"Aurizon is another one, probably similar to your APA and Chorus - it's in that real asset space.  It has good volume growth. It has been weather-impacted in recent years, but we're positive on the stock." 

Ventia (ASX: VNT)

"We like Ventia at the moment. It's an essential services contractor, and we're expecting volume growth in the high single digits in terms of demand for infrastructure and services spending. That also helps their maintenance contracts. 

"They've been a steady provider in terms of profit margin and have not been negatively impacted, so we think they will continue to do well in this sort of environment, which is going to be pretty difficult from a consumer point of view." 

Managed Fund
Martin Currie Equity Income Fund
Australian Shares
Livewire gives readers access to information and educational content provided by financial services professionals and companies ("Livewire Contributors"). Livewire does not operate under an Australian financial services licence and relies on the exemption available under section 911A(2)(eb) of the Corporations Act 2001 (Cth) in respect of any advice given. Any advice on this site is general in nature and does not take into consideration your objectives, financial situation or needs. Before making a decision, please consider these and any relevant Product Disclosure Statement. Livewire has commercial relationships with some Livewire Contributors.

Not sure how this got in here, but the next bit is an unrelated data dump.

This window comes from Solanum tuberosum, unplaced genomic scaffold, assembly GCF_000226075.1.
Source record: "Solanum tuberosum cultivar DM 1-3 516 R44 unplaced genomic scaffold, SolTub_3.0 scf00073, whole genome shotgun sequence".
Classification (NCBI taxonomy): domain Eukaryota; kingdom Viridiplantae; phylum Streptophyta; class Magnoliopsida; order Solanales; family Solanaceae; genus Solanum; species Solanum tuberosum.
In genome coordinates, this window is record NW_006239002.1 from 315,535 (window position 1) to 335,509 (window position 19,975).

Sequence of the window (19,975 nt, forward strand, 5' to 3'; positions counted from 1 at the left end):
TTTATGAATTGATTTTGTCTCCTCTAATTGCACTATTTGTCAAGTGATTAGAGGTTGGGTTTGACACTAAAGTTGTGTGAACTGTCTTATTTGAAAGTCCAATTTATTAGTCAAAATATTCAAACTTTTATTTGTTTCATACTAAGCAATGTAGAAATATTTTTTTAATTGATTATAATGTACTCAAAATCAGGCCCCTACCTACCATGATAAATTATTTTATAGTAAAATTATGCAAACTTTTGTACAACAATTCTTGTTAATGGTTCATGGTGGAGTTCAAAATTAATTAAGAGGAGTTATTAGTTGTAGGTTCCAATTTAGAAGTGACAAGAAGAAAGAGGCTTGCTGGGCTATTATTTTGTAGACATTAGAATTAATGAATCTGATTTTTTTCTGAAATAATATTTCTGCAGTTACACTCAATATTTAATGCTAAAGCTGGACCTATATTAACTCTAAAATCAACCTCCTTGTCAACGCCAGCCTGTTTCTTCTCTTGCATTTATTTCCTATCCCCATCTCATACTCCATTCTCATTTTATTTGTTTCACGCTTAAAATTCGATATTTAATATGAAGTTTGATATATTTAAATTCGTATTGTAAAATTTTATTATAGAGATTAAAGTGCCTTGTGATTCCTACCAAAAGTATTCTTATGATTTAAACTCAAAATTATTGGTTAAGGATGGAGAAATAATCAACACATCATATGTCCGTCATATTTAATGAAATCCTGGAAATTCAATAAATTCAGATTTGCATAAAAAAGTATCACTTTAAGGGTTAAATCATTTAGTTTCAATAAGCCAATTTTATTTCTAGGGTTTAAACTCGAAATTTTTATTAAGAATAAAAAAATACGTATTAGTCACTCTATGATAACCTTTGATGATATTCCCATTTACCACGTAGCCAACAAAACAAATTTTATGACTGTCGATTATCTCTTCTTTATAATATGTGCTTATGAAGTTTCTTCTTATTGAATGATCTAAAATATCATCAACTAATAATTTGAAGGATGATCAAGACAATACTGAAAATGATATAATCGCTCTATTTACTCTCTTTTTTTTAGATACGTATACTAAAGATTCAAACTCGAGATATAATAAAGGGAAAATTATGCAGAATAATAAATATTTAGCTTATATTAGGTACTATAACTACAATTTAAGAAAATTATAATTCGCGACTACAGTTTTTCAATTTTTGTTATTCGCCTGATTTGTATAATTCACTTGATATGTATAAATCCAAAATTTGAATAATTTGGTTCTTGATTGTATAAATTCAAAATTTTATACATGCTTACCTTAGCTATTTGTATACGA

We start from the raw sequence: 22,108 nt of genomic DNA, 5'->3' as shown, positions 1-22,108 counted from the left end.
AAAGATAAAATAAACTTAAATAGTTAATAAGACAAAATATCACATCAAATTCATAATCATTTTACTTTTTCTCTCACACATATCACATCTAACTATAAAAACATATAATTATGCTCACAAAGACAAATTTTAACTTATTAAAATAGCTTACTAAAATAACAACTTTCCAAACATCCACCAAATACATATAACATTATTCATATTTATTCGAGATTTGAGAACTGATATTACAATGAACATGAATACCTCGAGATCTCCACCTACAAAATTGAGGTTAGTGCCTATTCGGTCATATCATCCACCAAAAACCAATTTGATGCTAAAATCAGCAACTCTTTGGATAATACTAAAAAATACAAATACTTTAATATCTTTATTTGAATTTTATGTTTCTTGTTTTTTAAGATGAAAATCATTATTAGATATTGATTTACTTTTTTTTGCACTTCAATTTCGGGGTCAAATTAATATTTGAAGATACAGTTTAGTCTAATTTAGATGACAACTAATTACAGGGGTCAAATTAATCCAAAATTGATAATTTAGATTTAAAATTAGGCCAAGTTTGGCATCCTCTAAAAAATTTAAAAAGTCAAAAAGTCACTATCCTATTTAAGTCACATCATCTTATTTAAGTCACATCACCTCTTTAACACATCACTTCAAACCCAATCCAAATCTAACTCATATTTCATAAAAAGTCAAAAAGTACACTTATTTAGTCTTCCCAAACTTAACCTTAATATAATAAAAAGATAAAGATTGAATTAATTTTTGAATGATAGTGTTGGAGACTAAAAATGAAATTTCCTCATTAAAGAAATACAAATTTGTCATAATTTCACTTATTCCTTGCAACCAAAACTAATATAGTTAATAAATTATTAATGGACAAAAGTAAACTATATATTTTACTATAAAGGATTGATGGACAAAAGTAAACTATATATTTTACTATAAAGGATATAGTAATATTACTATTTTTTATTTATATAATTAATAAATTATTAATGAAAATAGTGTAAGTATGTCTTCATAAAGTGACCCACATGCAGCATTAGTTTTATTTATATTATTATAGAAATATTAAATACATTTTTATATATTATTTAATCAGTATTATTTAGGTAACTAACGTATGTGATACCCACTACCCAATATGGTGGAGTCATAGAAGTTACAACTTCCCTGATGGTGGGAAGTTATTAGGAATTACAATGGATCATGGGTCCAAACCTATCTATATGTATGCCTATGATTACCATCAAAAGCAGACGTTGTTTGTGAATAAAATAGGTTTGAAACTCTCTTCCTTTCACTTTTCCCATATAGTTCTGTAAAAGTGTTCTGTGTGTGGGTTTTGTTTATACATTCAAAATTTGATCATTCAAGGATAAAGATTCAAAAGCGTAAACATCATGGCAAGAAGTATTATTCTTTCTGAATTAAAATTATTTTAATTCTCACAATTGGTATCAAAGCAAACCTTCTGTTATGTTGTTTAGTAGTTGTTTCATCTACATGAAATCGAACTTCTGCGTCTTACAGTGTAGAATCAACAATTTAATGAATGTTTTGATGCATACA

10 stocks mentioned

1 fund mentioned

2 contributors mentioned

Chris Conway
Managing Editor
Livewire Markets

My passion is equity research, portfolio construction, and investment education. There are some powerful processes that can help all investors identify great opportunities and outperform the market, and I want to bring them to life and share them...

I would like to

Only to be used for sending genuine email enquiries to the Contributor. Livewire Markets Pty Ltd reserves its right to take any legal or other appropriate action in relation to misuse of this service.

Personal Information Collection Statement
Your personal information will be passed to the Contributor and/or its authorised service provider to assist the Contributor to contact you about your investment enquiry. They are required not to use your information for any other purpose. Our privacy policy explains how we store personal information and how you may access, correct or complain about the handling of personal information.


Sign In or Join Free to comment